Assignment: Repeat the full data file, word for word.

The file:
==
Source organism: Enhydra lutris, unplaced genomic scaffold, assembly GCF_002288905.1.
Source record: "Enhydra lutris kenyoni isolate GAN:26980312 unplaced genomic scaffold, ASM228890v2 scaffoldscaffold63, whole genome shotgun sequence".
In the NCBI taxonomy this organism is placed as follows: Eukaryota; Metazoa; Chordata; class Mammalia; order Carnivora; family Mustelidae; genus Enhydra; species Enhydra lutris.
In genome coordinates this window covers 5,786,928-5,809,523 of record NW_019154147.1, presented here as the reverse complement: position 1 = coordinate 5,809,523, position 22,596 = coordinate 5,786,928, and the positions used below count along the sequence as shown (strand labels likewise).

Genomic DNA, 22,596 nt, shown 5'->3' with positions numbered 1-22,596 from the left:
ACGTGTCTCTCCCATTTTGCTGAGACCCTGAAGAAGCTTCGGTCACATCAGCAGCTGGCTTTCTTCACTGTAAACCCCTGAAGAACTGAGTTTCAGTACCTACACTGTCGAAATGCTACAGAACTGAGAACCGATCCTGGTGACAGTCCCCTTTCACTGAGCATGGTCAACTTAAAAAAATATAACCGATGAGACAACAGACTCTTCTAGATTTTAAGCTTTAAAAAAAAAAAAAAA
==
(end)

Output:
Source organism: Enhydra lutris, unplaced genomic scaffold, assembly GCF_002288905.1.
Source record: "Enhydra lutris kenyoni isolate GAN:26980312 unplaced genomic scaffold, ASM228890v2 scaffoldscaffold63, whole genome shotgun sequence".
In the NCBI taxonomy this organism is placed as follows: Eukaryota; Metazoa; Chordata; class Mammalia; order Carnivora; family Mustelidae; genus Enhydra; species Enhydra lutris.
In genome coordinates this window covers 5,786,928-5,809,523 of record NW_019154147.1, presented here as the reverse complement: position 1 = coordinate 5,809,523, position 22,596 = coordinate 5,786,928, and the positions used below count along the sequence as shown (strand labels likewise).

Genomic DNA, 22,596 nt, shown 5'->3' with positions numbered 1-22,596 from the left:
ACGTGTCTCTCCCATTTTGCTGAGACCCTGAAGAAGCTTCGGTCACATCAGCAGCTGGCTTTCTTCACTGTAAACCCCTGAAGAACTGAGTTTCAGTACCTACACTGTCGAAATGCTACAGAACTGAGAACCGATCCTGGTGACAGTCCCCTTTCACTGAGCATGGTCAACTTAAAAAAATATAACCGATGAGACAACAGACTCTTCTAGATTTTAAGCTTTAAAAAAAAAAAAAAA